January 29, 2010

Seeing the World Through Teleology-Colored Glasses

My previous post on evaluating traditional theistic arguments has generated a lot of discussion! Thanks to Jonathan, Lewis, and Clayton for helping to clarify some issues with my initial presentation. Most of the discussion centered on the teleological argument. I'm not sure if that's just because I presented it first, or because it was the most problematic...Anyway, let me try to make my version of the argument a little more precise, and consider some objections. (The most important objection, I take it, is that we see the world through teleology-colored glasses, as it were; more on that below.) In trying to make the argument the more precise, I will ...
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January 25, 2010

Evaluating the Traditional Arguments for God

Kant famously classified traditional arguments for the existence of a divine being into three categories: ontological, cosmological, and teleological. Very few, if any, philosophers today think that any of these forms of argument is conclusive. However, some philosophers do believe that a cumulative case for the existence of a divine being can be made out from these arguments. Atheist colleagues often respond that "three leaky buckets won't hold water any better than one." However, this reply assumes that the traditional arguments don't show anything at all. Specifically, those who respond this way are often assuming that the arguments are straightforwardly...
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January 20, 2010

A Berkeley-Centric Narrative

Continuing the discussion of the historiography of modern philosophy, I want to consider an alternative narrative. The standard narrative is Kant-centric: the rationalists and empiricists spend a century squabbling, then Kant comes along and figures out what's right and what's wrong with each view, resulting in the Critical Philosophy. The key figures, apart from Kant, are Descartes, the great founder of the rationalists; Locke, the great founder of the empiricists; and Hume who called attention to the severe failings of both schools. (When I took intro to modern at Penn, this is exactly the way it went: these were the...
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January 12, 2010

Alternative Groupings of Early Modern Philosophers

Last month, there was some blog discussion about historiography and teaching methods in early modern philosophy. The standard story is evidently due to Hegel, and continues to be standard despite being unpopular among specialists in history of modern. It groups modern philosophers before Kant as follows:
Dana McCourt, blogging at The Edge of the American West...
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January 11, 2010

Doing What You Believe to be Right vs. Doing What Is Right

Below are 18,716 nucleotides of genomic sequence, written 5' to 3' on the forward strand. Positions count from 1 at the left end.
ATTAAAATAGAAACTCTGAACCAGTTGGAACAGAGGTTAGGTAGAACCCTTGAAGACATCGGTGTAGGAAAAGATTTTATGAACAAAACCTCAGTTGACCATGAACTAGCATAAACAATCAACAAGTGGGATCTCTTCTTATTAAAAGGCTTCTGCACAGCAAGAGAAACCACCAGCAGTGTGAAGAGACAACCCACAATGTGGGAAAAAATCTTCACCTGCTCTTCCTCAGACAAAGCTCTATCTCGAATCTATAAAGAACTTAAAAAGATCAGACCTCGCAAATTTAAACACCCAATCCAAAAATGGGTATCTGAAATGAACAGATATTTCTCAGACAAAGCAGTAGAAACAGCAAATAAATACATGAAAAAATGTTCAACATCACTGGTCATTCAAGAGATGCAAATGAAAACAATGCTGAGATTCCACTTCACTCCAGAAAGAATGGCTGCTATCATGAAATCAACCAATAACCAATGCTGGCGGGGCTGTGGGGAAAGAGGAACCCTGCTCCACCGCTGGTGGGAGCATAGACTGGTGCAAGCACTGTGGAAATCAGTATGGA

Many, perhaps most, people disagree with the majority of my moral beliefs. When I find myself in a situation to advise such people, I often try to persuade them to adopt my moral beliefs, but if this fails I generally advise people to follow their own considered beliefs, rather than mine. Similarly, where there are disagreements on matters of fact, I take it that it is most important to persuade people to believe according to their own considered evaluation of the evidence available to them. Attempts to show that the evidence best supports my own position are secondary. The reason...
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January 5, 2010

How Great is the Threat of Aircraft-Based Terrorism?

In my recent post Preventing Terrorism "At All Costs", I argued that it is necessary to consider the genuine risks of terrorism and balance them against the cost and inconvenience of proposed security measures, rather than merely taking a knee-jerk "anything to make us safer" approach. In the course of the post, I compared the risk of aircraft-based terrorism to other risks we take every day, such as driving on Los Angeles freeways. In a recent post, Big Numbers and Air Travel (HT: Uncommon Priors) on his blog Good Math, Bad Math, Mark Chu-Carroll examines the question of just how risky air travel really is...
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January 1, 2010

Blog Year 2009 in Review

It is now (shockingly) 2010! As such, it is time to write my annual "year in review" post. The year 2009 on this blog saw about 124,000 visits from over 41,000 distinct users. This continues the trend of an annual drop in traffic. Last year, it was suggested that this might be due to less frequent posting. In response, I have tried this year to make at least one post per calendar week. The number of posts in 2009 was 79. This compares to 69 in 2008. That's about 1570 visits per post; a significant drop from past figures. Allow...
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